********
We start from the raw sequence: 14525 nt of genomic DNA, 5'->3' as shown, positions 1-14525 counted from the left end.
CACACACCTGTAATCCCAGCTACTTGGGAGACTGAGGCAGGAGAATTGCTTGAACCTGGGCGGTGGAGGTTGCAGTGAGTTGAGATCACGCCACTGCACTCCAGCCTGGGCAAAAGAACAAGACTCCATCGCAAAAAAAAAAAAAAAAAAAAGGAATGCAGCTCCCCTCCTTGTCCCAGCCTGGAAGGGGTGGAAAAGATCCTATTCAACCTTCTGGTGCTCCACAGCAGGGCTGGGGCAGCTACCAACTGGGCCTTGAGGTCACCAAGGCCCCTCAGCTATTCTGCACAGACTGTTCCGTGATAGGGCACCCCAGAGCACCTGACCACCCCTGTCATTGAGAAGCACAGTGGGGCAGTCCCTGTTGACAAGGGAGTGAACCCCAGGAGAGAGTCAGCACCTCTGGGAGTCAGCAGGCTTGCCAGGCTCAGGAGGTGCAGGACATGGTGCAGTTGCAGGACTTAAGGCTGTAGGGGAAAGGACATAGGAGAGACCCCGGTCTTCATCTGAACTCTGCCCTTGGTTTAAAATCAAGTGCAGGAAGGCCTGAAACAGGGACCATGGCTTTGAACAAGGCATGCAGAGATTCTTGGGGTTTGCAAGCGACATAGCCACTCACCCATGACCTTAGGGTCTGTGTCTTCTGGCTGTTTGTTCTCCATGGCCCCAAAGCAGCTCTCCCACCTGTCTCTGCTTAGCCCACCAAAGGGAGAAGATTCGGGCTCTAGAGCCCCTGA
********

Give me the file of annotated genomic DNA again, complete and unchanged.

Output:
We start from the raw sequence: 14525 nt of genomic DNA, 5'->3' as shown, positions 1-14525 counted from the left end.
CACACACCTGTAATCCCAGCTACTTGGGAGACTGAGGCAGGAGAATTGCTTGAACCTGGGCGGTGGAGGTTGCAGTGAGTTGAGATCACGCCACTGCACTCCAGCCTGGGCAAAAGAACAAGACTCCATCGCAAAAAAAAAAAAAAAAAAAAGGAATGCAGCTCCCCTCCTTGTCCCAGCCTGGAAGGGGTGGAAAAGATCCTATTCAACCTTCTGGTGCTCCACAGCAGGGCTGGGGCAGCTACCAACTGGGCCTTGAGGTCACCAAGGCCCCTCAGCTATTCTGCACAGACTGTTCCGTGATAGGGCACCCCAGAGCACCTGACCACCCCTGTCATTGAGAAGCACAGTGGGGCAGTCCCTGTTGACAAGGGAGTGAACCCCAGGAGAGAGTCAGCACCTCTGGGAGTCAGCAGGCTTGCCAGGCTCAGGAGGTGCAGGACATGGTGCAGTTGCAGGACTTAAGGCTGTAGGGGAAAGGACATAGGAGAGACCCCGGTCTTCATCTGAACTCTGCCCTTGGTTTAAAATCAAGTGCAGGAAGGCCTGAAACAGGGACCATGGCTTTGAACAAGGCATGCAGAGATTCTTGGGGTTTGCAAGCGACATAGCCACTCACCCATGACCTTAGGGTCTGTGTCTTCTGGCTGTTTGTTCTCCATGGCCCCAAAGCAGCTCTCCCACCTGTCTCTGCTTAGCCCACCAAAGGGAGAAGATTCGGGCTCTAGAGCCCCTGA